Driving To Deliver Your Business

City residents want footbridges built on fast new road to prevent accidents

A section of newly constructed Outer Ring Road in Nairobi. {Photo: David Njaaga, Standard}

IN SUMMARY

  • According to statistics from NTSA, about 843 pedestrians have been killed in Nairobi since January while another 547 were seriously injured
  • Pedestrians using the road have had a hard time because the designated pathways have been taken over by hawkers, boda boda riders and matatus

City residents have called on the National Transport and Safety Authority (NTSA) to erect footbridges on the newly-constructed Outer Ring Road to reduce the number of accidents, which they say are on the rise. “Most pedestrians are knocked down as they try to cross the road when it is dark,” said Brian Kihamba, a Doonholm estate resident. Mr Kihamba said most accidents happened between Taj Mall and Doonholm.

“It is really hectic crossing from one side of the road to the other, especially for schoolchildren. This issue should be addressed immediately,” said another resident. Ivan Mugambi, a motorist, asked NTSA to ensure that all boda boda riders wore reflector jackets and protective gear, especially at night.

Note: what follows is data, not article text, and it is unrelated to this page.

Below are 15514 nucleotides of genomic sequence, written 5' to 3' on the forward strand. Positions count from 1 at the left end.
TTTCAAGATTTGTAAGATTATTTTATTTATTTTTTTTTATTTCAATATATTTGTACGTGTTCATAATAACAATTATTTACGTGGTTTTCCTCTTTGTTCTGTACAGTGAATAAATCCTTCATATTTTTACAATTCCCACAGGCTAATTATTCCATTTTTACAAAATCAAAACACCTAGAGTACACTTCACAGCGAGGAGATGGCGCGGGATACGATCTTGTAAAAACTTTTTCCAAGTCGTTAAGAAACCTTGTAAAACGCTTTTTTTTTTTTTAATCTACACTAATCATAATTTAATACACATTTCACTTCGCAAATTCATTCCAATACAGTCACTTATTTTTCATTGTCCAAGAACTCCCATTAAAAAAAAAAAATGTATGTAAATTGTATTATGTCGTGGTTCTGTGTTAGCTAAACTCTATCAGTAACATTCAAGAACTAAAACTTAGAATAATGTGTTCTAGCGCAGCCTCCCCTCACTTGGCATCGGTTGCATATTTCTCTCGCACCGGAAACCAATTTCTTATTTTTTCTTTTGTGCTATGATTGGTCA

According to statistics from NTSA, about 843 pedestrians have been killed in Nairobi since January while another 547 were seriously injured. Another 177 escaped with minor injuries. The authority’s Road Safety Enforcement Director, Njeri Waithaka, said they were aware of the concerns and were trying to find a solution to the problem.

“We conducted a safety audit on the road and found that it was not safe for pedestrians. The road is a project of the Kenya Urban Roads Authority (Kura) and we will share our findings with them so they can act and ensure that it is safe,” said Ms Waithaka. She said the audit revealed that the road had no clear markings, which is dangerous for both motorists and pedestrians.

Of major concern was the fact that there were no streetlights, posing a great risk, especially at night. Pedestrians using the road have had a hard time because the designated pathways have been taken over by hawkers, boda boda riders and matatus. “The problem with Outer Ring Road is that it favours motorists but doesn’t effectively cater for the safety of pedestrians, who make up the majority of road users.

We want Kura to ensure that the contractor does not vacate the site before putting safety measures in place,” said Waithaka.



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